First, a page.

• Immediacy of gaming - back to basics

    Here’s a suggestion for game developers and whoever stands over them with guiding hands, and to console manufacturers: Speed things up! There is so much useless fluff in many games that it’s often tedious enjoying all the great bits in between.

    So what has prompted this mini-rant? In this case, the spark was an online gaming experience. After 1 minute 30 seconds of awesome fun gaming (in this case driving), the wait for the next race to get under way was 2 minutes 15 seconds. This process cannot be sped up – it’s literally the same every time. Loading menus, waiting a set amount, waiting for voting (do we really need this?), waiting for loading, see the race grid flyby, and at the end, waiting for points / unlocks / fluff to be displayed. End result? More time sitting doing nothing than having fun. This is not fine. This is not cool. Gaming time is limited. So, please, Speed things up! Reducing the lobby time (like Team Deathmatch Express in COD) is not enough, but it’s a start.

    This isn’t an isolated incident though. No. Ladies and Gentlemen, I present to you: Fancy Menus. It’s like the entire user experience is designed to be pretty above all, with little thought for usability, from the front end of the console and then on into the game menus. Waiting for stuff to fly around the screen and eventually seeing the menu text is frustrating and with each menu selection a different background appears, like anyone (anyone = me) actually cares. Maybe some people revel in this fluff, but for me, there must be a better way.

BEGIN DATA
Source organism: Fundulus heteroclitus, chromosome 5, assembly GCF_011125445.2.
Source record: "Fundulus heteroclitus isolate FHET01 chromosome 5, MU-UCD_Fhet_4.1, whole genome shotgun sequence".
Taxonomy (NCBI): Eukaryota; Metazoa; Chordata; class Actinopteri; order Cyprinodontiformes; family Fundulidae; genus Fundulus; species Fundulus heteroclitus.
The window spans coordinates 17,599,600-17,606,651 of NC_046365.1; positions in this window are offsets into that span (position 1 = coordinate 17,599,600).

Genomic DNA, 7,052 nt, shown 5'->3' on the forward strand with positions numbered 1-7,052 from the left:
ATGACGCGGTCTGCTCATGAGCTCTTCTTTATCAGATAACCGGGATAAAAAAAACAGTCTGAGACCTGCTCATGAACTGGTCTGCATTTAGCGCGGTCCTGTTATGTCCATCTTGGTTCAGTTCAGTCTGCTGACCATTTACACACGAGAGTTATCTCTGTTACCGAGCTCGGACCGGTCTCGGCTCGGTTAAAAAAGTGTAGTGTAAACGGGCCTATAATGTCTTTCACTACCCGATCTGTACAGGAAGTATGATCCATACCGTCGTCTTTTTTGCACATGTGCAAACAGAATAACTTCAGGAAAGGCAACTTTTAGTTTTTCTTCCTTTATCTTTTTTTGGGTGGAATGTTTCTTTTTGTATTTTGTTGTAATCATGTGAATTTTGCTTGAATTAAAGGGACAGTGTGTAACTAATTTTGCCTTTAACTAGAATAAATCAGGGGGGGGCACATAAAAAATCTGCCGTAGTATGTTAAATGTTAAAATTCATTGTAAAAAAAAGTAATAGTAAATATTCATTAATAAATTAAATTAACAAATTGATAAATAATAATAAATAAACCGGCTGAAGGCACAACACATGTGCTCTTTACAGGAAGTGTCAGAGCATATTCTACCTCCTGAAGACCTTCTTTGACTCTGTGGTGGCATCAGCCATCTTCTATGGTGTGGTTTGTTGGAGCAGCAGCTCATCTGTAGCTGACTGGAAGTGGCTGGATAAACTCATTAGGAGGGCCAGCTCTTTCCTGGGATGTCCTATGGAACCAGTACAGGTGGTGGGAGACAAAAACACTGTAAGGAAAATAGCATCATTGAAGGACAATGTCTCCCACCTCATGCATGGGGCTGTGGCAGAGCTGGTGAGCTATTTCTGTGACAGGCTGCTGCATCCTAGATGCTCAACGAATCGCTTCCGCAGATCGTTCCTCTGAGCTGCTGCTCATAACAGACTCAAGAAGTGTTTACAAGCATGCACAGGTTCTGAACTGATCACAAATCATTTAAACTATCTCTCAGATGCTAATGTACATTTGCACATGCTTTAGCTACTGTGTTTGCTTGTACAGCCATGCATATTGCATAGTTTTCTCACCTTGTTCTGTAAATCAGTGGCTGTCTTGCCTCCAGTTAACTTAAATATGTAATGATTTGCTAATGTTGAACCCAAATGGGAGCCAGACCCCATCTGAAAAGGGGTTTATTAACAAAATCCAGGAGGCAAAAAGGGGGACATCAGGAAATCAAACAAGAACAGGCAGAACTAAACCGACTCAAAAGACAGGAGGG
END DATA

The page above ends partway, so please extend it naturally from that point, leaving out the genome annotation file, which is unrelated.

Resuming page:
Another aspect that grates is the restart – in a driving game, you often have the ability to restart half way through a race, and hopefully it will be fairly swift. If it’s Trials HD or Evolution, it’s perfection and almost dangerously easy, so you can get stuck in a loop seeking the perfect time. However, three microseconds after the race has finished, it often becomes a laborious process to restart, with lots of loading time that wasn’t necessary three microseconds. I don’t pretend to understand the intricacies of console development and memory limitations, but pllleeeeaaaase fix this. I want to be able to restart immediately after crossing the line without having to endure more fluff.